Publix Public Interest?
Dear fellow citizen:
A funny thing happened last Sunday. A stranger knocked on my door and asked me if I was in favor of Citizens Iinitiative 1. I noticed he had an absentee ballot application in his hand, with my name already filled in. When I told him I was opposed, he thanked me and left, taking the ballot application with him.
I'm sure if I had told him I was in favor of the initiative, he would have left it for me to mail in to assure that my yes vote would be counted. For some strange reason, he wasn't interested in my no vote. Hmmm, I wonder who he was working for?
I'm not running for office, and I'm not a politician. (In fact, I dislike most politicians.) I'm not selling anything, but I do have an important message for you about the initiative.
I'm tired of the deception that's being perpetrated on the citizens of Indian Rocks Beach. This initiative is a carefully managed effort to circumvent the laws of this city. The developer is trying to pull the wool over our eyes, and make us like it in the process, I, for one, am not going to take it.
Let's look at some of the claims and the facts:
Claim: This is about having a Publix in Indian Rocks Beach or not having a Publix.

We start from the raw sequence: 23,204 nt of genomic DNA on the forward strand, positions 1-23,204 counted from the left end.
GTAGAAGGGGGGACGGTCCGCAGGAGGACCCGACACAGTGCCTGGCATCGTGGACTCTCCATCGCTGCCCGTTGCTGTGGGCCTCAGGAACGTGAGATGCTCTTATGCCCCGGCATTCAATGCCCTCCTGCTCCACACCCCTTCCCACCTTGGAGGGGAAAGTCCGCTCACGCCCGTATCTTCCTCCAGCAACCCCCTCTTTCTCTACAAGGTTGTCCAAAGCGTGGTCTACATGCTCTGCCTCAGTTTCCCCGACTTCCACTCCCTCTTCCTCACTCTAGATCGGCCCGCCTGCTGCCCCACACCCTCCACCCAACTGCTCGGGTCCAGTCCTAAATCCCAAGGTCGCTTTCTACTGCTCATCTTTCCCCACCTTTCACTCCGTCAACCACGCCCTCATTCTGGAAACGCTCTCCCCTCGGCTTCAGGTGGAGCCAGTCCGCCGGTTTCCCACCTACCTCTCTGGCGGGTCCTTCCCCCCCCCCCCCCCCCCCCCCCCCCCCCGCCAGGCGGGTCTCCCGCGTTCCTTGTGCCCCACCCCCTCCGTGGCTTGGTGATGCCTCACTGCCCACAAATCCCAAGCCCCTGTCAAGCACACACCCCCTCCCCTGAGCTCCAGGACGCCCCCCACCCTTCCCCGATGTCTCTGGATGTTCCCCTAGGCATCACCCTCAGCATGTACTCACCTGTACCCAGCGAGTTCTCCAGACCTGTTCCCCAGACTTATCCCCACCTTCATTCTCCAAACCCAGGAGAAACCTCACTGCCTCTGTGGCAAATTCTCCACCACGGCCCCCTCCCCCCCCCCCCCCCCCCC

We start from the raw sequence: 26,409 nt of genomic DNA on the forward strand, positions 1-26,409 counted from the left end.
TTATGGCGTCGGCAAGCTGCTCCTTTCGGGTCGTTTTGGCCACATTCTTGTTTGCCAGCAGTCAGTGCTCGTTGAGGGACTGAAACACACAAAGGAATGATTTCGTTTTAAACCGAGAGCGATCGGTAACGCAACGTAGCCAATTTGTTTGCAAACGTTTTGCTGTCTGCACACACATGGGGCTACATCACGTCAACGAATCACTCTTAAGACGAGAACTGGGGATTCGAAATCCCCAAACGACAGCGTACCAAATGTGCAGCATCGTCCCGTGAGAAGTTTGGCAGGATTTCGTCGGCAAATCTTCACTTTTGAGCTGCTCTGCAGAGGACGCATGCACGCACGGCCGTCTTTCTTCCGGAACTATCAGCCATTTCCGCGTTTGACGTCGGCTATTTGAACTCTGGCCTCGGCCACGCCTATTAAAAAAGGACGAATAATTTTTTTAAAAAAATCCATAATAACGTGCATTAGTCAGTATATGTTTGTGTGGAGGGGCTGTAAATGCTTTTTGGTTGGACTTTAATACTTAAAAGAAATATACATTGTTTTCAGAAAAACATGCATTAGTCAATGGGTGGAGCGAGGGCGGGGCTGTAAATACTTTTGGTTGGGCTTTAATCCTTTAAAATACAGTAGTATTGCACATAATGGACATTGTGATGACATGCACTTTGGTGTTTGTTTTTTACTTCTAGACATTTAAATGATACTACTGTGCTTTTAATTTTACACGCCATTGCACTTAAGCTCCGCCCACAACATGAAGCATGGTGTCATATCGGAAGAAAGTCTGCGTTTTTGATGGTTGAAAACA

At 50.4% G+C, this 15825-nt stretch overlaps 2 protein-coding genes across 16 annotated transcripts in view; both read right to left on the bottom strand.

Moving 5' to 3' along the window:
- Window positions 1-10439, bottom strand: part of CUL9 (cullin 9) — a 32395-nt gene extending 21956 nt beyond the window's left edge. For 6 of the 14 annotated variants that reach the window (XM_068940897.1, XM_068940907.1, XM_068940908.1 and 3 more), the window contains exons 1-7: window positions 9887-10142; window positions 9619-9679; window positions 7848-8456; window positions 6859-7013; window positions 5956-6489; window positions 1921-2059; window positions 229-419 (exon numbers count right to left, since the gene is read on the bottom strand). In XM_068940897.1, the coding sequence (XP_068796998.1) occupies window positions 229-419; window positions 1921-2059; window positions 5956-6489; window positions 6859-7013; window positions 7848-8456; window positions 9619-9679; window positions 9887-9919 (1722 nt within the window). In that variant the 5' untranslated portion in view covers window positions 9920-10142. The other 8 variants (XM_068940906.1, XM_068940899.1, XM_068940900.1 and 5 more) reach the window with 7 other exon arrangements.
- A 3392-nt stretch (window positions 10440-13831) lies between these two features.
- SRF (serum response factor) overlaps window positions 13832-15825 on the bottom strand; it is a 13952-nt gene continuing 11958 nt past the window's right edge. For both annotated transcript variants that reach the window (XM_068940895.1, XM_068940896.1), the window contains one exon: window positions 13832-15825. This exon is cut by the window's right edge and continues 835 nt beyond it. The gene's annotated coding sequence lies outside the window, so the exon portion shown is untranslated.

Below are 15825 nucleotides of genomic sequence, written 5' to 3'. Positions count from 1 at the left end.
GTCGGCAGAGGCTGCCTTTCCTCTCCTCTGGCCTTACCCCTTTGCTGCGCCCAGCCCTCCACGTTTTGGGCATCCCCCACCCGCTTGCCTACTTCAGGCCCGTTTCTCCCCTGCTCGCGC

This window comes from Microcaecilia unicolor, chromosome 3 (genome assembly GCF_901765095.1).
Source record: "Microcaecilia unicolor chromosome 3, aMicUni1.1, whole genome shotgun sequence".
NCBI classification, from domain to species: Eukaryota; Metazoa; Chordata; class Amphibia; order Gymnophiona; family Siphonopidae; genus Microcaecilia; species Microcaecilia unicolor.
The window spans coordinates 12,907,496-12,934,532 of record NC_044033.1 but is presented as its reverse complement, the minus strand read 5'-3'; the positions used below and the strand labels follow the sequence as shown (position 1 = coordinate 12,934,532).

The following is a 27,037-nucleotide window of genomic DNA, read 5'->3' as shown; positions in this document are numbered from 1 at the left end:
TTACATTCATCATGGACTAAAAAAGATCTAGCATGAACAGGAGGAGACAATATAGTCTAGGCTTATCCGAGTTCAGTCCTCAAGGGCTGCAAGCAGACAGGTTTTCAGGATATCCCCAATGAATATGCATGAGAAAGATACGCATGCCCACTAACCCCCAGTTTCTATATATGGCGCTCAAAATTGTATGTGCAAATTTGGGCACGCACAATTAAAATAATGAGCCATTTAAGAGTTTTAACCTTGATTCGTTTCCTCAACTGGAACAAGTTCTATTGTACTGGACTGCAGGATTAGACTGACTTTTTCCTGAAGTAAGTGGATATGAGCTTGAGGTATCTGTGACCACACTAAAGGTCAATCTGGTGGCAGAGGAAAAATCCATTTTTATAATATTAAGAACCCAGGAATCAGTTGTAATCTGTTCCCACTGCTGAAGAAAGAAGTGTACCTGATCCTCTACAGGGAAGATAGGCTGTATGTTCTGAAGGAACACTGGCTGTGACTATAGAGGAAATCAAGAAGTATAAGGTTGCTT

Fact: The developer is free to build a Publix on the site now, as long as he conforms to current zoning regulations. He wants a larger project so he can make more money. And in fact, there is noting in the initiative that would assure a supermarket is built there at all. The developer would be free to build whatever he wants. Have you seen that four story concrete parking garage at John's Pass? Picture that here.
Claim: A Publix will reduce traffic because we won't have to drive off the beach.
Fact: We'll still have to drive, just not as far. Not only that, but a supermarket will create thousands of additional trips made by people outside of this town who would otherwise not drive here. Having a supermarket on Gulf Boulevard will increase traffic in our town tremendously.
Claim: It will be beautiful. Like many of you, I received the lovely artist's rendering of the proposed Publix.
Fact: It's nothing more than a fantasy. Look at the deceptive amount of green space shown in the rendering. Do you really think it's going to look like that? The reality is that the project requires a reduction in the required green space.
Claim: This is a "citizens'" initiative.
Fact: The petition was deceptively worded to fool people into signing it. The only "citizens" behind it are the rich out of town developers. The developer's lawyer has stated that if this passes, the city will have no right to object or prevent anything the developer wants to do with this project as the petition approves "granting variances and other approvals necessary." If they decide to eliminate all the green space, they'll be able to do it and the city will be powerless to stop them.
Even worse, if the initiative is approved, the City Commission will have a hard time not approving every other developer's variance that comes before them. If they don't knuckle under, they'll face endless lawsuits from developers. It will be the beginning of countless condo towers lining Gulf Boulevard. Do you want our town to look like the condo canyon on Sand Key?